Thursday, 2 June 2011


     Most people who know anything about prison agree that, in the vast majority of cases, they do not solve the problems they are intended to. A very high percentage of prisoners have mental health problems, addiction problems and other forms of problems that prison does not address. A very high percentage are non violent and no threat to the public, but still we lock them up.

     In the case of women prisoners the case for locking them is even thinner, yet the female prison population in England and Wales has increased 114% over the last 15 years, and now stands at over 4,000. 80% of women prisoners have serious drug problems, and of prisoners that self harm, 43% are women, though they only make up 5% of the prison population. Approximately one third are there for shop lifting or handling stolen goods, and a half are thrown into prison on remand.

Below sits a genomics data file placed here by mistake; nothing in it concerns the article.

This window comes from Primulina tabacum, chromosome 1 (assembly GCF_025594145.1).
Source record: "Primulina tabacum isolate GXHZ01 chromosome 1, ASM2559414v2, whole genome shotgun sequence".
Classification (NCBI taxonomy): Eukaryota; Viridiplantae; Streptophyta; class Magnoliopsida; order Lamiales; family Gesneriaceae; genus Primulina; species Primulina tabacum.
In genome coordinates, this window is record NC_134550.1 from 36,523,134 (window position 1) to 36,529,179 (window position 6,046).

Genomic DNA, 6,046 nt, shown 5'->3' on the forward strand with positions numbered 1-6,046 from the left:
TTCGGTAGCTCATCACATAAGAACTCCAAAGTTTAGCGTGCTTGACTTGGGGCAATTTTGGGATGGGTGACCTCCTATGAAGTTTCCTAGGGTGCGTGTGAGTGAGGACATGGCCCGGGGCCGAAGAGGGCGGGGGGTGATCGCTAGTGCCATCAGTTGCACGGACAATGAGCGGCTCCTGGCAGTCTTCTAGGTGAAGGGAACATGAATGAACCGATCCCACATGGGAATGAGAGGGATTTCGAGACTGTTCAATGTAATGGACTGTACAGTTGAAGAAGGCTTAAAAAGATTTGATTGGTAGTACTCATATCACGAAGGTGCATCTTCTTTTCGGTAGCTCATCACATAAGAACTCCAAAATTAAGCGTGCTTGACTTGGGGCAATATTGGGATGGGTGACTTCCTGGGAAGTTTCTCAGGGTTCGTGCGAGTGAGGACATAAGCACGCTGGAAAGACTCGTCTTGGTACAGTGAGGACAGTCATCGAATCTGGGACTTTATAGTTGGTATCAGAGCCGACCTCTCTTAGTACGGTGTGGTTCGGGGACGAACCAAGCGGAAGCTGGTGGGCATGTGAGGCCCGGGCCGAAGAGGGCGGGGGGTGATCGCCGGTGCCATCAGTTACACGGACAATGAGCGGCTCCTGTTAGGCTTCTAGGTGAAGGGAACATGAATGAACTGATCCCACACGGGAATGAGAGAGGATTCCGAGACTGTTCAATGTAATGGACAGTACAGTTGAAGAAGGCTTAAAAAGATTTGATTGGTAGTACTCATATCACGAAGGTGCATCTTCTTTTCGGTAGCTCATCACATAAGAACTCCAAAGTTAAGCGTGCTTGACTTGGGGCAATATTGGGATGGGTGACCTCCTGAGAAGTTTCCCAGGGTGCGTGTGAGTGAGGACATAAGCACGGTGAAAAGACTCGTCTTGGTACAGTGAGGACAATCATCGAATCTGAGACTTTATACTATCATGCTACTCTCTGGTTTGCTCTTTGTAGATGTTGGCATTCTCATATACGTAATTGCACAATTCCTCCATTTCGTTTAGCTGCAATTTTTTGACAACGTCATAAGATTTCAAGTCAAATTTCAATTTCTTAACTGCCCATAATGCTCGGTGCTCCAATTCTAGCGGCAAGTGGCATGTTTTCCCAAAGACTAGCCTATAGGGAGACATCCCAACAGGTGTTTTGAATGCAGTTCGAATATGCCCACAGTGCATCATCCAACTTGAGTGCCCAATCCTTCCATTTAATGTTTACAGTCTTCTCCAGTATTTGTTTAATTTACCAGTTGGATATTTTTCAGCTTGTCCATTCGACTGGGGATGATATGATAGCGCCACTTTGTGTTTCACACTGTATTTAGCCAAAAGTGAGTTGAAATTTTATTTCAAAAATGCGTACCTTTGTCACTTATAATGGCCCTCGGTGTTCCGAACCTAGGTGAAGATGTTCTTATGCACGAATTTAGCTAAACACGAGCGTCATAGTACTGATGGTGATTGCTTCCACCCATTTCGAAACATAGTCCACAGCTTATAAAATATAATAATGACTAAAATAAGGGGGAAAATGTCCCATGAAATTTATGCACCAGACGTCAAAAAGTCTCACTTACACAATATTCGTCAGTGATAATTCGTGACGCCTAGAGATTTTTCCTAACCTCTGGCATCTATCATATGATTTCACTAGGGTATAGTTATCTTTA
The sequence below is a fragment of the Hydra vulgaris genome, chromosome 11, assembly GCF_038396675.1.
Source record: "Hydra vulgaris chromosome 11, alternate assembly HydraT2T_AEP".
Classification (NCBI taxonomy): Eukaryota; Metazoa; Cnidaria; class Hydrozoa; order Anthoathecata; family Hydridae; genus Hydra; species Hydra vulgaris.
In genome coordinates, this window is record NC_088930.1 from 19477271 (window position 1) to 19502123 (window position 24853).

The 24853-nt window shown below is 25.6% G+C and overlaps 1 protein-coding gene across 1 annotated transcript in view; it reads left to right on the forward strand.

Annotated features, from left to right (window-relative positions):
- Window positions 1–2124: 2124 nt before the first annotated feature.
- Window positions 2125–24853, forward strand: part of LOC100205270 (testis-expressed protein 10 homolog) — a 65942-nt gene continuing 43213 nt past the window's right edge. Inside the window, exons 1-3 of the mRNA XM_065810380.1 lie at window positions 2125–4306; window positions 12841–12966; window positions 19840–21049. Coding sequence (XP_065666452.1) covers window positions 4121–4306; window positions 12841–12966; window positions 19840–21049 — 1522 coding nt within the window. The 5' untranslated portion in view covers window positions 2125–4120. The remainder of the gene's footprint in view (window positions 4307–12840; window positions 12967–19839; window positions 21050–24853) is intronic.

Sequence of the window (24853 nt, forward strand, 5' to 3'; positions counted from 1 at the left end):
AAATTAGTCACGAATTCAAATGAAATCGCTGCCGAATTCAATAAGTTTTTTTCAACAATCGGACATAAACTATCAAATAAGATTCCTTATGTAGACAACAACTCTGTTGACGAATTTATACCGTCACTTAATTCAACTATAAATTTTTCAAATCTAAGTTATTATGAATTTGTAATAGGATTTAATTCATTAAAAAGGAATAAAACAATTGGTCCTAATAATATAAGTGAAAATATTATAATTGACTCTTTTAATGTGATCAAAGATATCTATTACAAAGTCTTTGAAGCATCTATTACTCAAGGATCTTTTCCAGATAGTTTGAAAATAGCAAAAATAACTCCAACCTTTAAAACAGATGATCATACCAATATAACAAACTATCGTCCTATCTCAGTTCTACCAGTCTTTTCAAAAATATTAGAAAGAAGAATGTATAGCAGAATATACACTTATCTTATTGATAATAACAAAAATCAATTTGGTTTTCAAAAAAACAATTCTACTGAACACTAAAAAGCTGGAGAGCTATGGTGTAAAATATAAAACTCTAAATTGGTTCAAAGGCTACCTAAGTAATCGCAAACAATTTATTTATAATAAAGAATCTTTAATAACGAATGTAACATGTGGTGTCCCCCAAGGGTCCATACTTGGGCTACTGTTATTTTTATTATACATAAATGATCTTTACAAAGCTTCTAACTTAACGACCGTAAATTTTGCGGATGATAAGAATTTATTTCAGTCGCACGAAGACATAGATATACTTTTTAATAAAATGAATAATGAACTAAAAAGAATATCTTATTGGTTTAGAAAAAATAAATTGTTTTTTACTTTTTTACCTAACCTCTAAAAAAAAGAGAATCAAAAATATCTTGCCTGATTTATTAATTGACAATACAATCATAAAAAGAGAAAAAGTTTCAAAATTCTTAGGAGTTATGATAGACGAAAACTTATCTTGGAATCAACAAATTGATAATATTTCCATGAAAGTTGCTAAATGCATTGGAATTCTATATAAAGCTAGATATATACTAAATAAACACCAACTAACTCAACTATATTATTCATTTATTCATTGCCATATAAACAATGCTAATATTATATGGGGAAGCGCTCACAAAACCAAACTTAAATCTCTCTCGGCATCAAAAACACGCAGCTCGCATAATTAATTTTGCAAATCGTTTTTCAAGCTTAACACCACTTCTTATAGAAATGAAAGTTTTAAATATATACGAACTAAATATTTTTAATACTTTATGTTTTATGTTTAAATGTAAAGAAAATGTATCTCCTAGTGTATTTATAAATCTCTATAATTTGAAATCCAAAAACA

Another feature of the women in prison means that each year 17,000 children are separated from their mother because of prison. Of these children only 5% remain in the family home and 9% are looked after by the father. The children lose their routine, their school friends and because of the few women's prison, their mothers are usually miles away creating problems trying to keep contact with the family. In Styal Prison some of the prisoners were actually born there, becoming part of a never ending cycle. Two children a week are born in prison.

     Looking at the cost of keeping a woman in prison, stated to be £56,415, and being aware of the non violent nature of the offences, the devastating effect on family life and the women themselves, plus the fact that it is help that most need and not punishment, it is obvious that the money would be better spent setting centres to deal with their problems rather than locking them up and perpetuating the cycle of chaotic lives.

     Of course that would require a civilised society where all vulnerable people would receive assistance when required.

No comments:

Post a Comment